Welcome to the weekend! This Saturday's special is a selection from one of my favorite books, The Imitation of Christ. For those of you unfamiliar with this classic work, you are in for a treat. Few writers in my experience can pack as much spiritual punch in so few sentences as this 14th century monk. Enjoy!

"What doth it profit thee to enter into deep discussion concerning the
Holy Trinity, if thou lack humility, and be thus displeasing to the Trinity? For verily it is not deep words that make a man holy and upright; it is a good life which maketh a man dear to God. I had rather feel contrition than be skilful in the definition thereof. If thou knewest the whole Bible, and the sayings of all the philosophers, what should all this profit thee without the love and grace of God? Vanity of vanities, all is vanity, save to love God, and Him only to serve. That is the highest wisdom, to cast the world behind us, and to reach forward to the heavenly kingdom."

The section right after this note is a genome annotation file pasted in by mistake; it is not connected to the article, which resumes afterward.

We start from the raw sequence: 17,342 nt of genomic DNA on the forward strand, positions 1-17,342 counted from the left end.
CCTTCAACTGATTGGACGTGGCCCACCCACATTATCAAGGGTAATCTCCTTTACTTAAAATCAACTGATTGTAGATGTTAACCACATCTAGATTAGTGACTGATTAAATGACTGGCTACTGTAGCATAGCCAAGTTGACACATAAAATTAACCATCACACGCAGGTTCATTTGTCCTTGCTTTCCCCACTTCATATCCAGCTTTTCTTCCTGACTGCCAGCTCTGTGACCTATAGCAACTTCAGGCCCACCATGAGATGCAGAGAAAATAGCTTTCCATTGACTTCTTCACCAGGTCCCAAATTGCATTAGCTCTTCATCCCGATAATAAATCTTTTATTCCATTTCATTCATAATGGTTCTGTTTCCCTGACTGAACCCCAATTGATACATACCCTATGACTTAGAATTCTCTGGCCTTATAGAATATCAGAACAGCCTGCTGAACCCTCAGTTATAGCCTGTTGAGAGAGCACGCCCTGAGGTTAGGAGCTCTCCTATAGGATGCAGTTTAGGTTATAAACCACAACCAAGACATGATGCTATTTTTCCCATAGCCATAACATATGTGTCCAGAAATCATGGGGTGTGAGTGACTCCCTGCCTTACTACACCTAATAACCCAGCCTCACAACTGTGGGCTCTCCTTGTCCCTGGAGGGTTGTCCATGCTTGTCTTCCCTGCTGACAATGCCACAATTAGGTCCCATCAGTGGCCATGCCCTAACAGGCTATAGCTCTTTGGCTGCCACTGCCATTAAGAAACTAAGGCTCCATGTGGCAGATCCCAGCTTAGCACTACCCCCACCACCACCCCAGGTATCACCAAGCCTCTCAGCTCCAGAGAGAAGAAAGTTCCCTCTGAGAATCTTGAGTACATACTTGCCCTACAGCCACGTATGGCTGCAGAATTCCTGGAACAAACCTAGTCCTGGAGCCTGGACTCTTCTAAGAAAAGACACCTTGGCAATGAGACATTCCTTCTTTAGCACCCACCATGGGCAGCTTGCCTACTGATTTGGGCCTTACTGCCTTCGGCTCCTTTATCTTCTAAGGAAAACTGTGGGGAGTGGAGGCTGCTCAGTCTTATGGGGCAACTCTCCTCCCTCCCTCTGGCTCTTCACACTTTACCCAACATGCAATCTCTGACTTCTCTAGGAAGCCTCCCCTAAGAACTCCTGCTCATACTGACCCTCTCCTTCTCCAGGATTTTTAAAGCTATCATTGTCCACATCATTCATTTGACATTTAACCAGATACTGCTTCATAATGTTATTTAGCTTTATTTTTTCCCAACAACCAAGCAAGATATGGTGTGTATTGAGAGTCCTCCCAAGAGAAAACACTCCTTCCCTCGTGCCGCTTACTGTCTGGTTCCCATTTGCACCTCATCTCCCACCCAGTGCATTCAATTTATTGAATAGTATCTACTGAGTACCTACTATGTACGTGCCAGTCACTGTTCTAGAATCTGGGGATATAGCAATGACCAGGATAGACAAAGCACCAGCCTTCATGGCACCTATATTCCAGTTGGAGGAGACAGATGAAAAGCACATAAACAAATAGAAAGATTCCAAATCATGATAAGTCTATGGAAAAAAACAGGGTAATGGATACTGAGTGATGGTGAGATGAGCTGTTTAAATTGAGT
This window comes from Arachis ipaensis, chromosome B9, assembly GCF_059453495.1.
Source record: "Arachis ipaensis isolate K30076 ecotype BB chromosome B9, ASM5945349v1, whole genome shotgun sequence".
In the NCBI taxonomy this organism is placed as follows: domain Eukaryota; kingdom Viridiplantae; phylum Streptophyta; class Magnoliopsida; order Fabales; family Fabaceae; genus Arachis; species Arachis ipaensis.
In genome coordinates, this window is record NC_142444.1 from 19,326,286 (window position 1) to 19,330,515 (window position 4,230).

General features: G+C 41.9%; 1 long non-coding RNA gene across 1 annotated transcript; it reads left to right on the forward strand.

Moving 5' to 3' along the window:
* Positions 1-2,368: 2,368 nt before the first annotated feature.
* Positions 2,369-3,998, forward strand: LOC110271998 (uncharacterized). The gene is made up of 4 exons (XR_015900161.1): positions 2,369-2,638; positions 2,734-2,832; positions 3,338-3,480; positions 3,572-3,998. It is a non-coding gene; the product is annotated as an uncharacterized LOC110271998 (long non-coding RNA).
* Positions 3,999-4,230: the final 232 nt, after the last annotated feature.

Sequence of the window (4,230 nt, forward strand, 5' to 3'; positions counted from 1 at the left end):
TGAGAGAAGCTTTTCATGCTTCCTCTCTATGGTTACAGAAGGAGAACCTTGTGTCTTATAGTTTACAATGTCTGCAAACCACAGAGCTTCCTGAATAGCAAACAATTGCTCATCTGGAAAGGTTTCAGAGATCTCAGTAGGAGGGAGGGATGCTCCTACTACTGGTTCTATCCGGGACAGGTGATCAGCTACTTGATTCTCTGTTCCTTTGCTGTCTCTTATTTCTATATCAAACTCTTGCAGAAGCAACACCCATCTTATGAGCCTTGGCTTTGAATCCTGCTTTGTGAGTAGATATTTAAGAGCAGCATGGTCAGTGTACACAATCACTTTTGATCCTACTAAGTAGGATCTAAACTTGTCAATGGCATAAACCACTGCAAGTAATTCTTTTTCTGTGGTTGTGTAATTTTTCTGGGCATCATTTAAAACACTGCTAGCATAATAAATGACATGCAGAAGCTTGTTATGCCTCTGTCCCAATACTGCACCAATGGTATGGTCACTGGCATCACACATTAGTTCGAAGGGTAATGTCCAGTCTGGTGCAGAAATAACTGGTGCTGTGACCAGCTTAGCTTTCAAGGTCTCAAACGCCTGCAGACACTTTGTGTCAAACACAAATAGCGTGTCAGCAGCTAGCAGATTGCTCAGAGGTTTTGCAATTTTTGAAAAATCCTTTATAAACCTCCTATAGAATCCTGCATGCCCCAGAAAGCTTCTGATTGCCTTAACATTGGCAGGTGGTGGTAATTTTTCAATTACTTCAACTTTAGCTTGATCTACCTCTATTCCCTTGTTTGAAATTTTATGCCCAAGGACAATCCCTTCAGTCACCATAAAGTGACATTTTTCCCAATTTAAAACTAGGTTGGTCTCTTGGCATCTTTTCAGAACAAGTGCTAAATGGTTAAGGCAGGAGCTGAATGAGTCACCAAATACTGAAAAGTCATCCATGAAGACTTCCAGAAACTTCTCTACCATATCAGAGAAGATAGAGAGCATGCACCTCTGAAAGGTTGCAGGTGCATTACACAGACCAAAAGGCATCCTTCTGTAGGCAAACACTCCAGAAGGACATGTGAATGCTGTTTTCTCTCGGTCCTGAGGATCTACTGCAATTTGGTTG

-- Thomas a Kempis from The Imitation of Christ

Friday, November 21, 2008

Wispy Wanderers

I saw my breath this morning, not an uncommon occurrence here in late November. The vapor from my mouth, though, reminds me of a couple of things. First, what we say has substance and form, and whether we can see it or not our speech has the power to impact others as surely as a physical object. True, mundane phrases like "Where's the newspaper?" may not have a profound effect on our listeners, but an "I love you, kid" to your six-year-old just might have a shelf-life longer than you have.